Adventures in a magical world of temples, caves, and mountains.
ollowing our adventures and misadventures involving monkeys and typhoons in Lanha bay, we made it back to Hanoi in one piece. We got Archie to the medical clinic, where he was given a series of injections and tablets to ensure that he didn’t develop rabies from the monkey bite. Although there was a good chance nothing would have come if it, rabies is not something we wanted to mess with. Once you start showing symptoms, it’s too late. This sort of situation is one of the biggest challenges when travelling with kids.
e breathed a huge sigh of relief, and settled back in to Hanoi for a few days, to regroup, and figure out what changes needed to be made to our plans, to allow us to be in Hanoi on the days Arch required follow up injections (days 3,7, and 14). Fortunately we were able to fit everything we had planned into this timetable, just in a different order.
The train arrived in Ninh Binh at around 1030pm, and we were picked up by a driver from our AirBNB (Ninh Binh Family Homestay). It was dark, and raining, so we couldn’t see much, and we were surprised at how flat it seemed, but as we drove out of town a thunder storm rolled in, and the lightning flashes illuminated the many sandstone cast mountains around us.
fter a shorter than preferable sleep (we were hoping the kids would sleep in, but nah….), and a tasty breakfast, our host provided us with two bikes, and we set off to find Bai Dinh Pagoda, the biggest complex of Buddhist temples in South East Asia. It was spectacular. We spent a couple of wonderful hours exploring the temples, checking out the view from the Stupa (breathtaking), and chatting with the two lovely young girls who had volunteered to show us around, to help improve their English.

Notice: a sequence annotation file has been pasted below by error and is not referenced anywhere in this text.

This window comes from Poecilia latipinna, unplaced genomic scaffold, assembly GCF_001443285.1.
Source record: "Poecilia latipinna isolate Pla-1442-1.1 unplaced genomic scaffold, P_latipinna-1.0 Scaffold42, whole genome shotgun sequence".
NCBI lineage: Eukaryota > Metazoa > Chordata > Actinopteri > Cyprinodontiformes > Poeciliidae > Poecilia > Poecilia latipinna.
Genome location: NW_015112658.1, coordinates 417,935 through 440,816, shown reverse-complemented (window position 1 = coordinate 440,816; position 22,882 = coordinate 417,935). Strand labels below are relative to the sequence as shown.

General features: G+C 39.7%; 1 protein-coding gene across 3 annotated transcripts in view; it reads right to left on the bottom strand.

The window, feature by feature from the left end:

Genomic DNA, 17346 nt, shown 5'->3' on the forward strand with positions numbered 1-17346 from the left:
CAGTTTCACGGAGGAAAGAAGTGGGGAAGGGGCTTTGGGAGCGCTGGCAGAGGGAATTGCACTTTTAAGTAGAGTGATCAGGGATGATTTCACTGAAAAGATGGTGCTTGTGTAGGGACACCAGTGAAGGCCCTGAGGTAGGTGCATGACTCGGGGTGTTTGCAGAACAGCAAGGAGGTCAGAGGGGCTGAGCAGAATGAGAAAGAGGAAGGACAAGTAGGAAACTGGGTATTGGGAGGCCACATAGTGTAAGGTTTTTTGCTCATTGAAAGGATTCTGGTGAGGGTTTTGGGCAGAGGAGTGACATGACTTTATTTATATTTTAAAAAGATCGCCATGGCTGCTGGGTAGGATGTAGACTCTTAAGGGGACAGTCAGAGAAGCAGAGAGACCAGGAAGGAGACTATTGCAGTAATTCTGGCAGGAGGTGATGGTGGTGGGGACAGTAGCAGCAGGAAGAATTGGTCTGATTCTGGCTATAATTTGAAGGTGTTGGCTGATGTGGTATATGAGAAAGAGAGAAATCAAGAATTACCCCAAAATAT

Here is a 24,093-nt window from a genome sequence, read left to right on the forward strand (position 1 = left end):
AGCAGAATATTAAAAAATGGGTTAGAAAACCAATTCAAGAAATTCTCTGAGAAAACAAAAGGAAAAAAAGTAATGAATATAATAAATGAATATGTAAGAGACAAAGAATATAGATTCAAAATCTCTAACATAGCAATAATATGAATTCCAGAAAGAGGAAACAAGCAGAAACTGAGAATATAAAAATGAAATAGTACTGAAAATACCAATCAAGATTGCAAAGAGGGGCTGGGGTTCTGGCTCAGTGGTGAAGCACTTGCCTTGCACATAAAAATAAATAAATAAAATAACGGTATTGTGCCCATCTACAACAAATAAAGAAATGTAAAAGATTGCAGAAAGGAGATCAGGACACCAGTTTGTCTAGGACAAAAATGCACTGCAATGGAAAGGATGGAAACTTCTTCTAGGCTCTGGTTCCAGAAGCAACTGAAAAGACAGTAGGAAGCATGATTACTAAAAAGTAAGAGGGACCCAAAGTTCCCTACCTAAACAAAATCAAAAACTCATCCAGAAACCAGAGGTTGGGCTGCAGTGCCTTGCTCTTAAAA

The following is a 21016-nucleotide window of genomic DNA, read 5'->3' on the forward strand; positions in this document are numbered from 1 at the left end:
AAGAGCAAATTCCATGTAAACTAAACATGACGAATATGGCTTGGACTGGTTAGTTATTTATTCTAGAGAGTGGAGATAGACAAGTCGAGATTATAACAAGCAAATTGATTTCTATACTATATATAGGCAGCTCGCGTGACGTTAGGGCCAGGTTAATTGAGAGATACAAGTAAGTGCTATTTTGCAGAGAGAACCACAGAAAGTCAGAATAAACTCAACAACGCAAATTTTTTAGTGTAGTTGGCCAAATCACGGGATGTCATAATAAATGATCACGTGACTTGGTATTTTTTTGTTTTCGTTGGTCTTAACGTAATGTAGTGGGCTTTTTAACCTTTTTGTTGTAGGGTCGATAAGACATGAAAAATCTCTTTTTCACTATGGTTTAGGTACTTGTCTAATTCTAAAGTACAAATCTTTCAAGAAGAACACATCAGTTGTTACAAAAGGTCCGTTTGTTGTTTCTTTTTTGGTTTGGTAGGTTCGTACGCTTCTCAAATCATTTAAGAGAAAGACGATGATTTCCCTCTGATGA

Emily was 5, and had a similar silliness to Archie, so they got on like a house on fire, and Mai was 9, and was an amazing guide, full of all sorts of info and anecdotes about everything in the Pagoda. We were all tired, so we headed home for lunch and some downtime. That night we were treated to a traditional Vietnamese Chicken Hotpot, washed down with homemade rice wine. The food was great, and the company was also excellent.
he next day we decided that rather than head to the main tourist traps, Trang An and Tam Coc, we would go out on a private tour of Van Long Nature Reserve with our host, Scott. It was absolutely the right decision, the trip took us through some amazing waterways, reedy jungles, and past stunning mountains, and was just stunning. We stumbled across a wedding party out in boats taking their wedding photos too. Because we were in two boats, Kate had to do a lot of child wrangling with Stevie, who isn’t one for sitting around, looking at things. My job, taking the photos, was perhaps a bit easier.
e were supposed to head back to Hanoi the next morning, but we were having a great time, so we changed our ticket for the evening train, and spent the next morning at Galaxy Grotto, a series of caves, two of which we explored by boat, and the other on foot. This was one of the highlights of our trip so far. The caves were lit up with coloured electric lights, which did a fantastic job of highlighting the unique formations within.
e were a bit sad to leave Ninh Binh, we could have spent another week there easily, but we had to get back for round 3 of the injections. We spent a couple of nights in a Premiere Suite at a fancy hotel in Hanoi , where we had two bedrooms (luxury enough), two bathrooms, and, joy oh joy, a swimming pool. It was a nice little breather in the midst of our hectic adventures, but now we’re on our way again. I’m writing this from my bed in the sleeper train to Sapa. More adventures to come…..